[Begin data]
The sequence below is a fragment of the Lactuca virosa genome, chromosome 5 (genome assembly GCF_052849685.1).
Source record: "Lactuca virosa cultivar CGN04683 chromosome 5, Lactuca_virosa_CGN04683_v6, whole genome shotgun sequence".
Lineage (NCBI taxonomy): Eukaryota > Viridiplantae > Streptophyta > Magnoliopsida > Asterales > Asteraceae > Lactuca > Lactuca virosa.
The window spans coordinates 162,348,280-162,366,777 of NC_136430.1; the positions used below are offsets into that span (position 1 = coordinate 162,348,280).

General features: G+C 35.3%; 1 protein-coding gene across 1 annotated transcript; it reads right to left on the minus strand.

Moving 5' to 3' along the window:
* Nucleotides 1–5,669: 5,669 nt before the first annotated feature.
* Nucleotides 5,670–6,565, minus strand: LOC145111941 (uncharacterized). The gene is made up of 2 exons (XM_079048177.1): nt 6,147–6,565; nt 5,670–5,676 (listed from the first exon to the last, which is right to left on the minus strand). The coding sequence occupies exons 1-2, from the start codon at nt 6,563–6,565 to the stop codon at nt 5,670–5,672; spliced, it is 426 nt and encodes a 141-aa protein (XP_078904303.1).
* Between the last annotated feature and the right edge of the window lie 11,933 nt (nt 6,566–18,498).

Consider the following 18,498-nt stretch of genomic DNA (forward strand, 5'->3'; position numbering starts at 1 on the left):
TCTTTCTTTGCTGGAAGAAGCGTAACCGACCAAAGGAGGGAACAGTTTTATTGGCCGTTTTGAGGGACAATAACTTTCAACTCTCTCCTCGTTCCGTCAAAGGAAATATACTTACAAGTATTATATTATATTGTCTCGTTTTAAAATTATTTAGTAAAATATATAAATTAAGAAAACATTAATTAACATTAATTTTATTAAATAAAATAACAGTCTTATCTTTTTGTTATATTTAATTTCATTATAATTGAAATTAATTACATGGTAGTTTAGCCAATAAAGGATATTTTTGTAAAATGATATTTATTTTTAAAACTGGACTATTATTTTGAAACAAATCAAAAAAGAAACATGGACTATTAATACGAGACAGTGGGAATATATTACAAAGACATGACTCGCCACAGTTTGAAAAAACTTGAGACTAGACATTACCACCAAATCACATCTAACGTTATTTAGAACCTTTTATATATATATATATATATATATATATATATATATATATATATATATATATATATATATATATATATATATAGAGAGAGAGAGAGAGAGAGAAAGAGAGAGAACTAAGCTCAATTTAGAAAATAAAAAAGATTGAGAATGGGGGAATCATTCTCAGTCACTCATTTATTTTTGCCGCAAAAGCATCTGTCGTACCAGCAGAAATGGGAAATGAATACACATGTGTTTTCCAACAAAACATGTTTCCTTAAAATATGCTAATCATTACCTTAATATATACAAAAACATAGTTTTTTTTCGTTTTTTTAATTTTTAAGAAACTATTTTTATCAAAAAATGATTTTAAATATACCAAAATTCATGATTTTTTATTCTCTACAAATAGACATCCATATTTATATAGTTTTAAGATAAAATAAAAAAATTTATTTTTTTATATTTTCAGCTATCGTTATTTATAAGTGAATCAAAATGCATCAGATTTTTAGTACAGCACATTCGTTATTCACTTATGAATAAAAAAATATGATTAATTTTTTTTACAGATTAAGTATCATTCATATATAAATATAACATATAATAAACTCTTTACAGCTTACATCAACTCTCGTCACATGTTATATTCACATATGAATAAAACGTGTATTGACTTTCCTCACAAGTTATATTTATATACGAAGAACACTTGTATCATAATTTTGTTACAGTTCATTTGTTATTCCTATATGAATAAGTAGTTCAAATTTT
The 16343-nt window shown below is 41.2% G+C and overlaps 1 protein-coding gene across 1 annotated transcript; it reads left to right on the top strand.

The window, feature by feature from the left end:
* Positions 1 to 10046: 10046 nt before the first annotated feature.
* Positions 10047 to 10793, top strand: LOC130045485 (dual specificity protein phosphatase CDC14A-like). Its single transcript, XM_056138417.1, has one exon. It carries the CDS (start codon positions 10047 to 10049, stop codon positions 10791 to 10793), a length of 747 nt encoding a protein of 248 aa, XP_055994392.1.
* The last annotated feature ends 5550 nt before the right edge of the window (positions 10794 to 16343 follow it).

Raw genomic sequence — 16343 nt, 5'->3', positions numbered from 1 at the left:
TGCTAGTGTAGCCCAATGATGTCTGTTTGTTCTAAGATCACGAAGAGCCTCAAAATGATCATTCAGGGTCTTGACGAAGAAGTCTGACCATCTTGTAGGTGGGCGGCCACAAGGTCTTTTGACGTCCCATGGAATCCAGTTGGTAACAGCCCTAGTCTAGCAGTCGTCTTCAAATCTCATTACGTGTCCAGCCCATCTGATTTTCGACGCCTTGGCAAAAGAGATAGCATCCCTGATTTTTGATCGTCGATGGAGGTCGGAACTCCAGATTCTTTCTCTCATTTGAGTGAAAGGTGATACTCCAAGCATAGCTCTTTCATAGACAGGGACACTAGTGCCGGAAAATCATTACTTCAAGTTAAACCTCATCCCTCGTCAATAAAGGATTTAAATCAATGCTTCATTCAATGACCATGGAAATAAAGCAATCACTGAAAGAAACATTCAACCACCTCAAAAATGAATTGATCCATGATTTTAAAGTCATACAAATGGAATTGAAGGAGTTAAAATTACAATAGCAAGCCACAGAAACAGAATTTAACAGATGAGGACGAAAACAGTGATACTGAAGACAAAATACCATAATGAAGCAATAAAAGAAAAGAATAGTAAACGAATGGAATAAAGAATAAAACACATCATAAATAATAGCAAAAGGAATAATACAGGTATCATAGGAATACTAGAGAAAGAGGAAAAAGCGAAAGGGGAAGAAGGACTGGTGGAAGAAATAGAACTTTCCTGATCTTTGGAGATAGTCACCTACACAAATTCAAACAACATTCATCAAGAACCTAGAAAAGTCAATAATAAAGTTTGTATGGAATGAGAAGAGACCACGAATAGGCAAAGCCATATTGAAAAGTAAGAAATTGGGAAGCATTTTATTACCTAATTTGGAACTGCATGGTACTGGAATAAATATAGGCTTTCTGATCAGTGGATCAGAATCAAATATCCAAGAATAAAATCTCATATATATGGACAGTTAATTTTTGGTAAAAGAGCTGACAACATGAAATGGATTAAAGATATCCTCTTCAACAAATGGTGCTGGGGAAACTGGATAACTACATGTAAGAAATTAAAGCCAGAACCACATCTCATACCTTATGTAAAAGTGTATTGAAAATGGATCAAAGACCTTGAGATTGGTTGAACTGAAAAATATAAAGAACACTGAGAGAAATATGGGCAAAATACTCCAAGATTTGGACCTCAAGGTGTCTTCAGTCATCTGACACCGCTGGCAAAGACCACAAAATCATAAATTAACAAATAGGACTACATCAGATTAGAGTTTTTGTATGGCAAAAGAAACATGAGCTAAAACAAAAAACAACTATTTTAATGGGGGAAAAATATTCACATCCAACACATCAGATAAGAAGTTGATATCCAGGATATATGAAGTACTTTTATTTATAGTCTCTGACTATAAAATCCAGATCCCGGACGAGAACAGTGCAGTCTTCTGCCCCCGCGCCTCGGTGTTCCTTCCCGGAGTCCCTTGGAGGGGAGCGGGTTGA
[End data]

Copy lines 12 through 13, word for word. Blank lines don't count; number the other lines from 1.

The 16343-nt window shown below is 41.2% G+C and overlaps 1 protein-coding gene across 1 annotated transcript; it reads left to right on the top strand.

The window, feature by feature from the left end: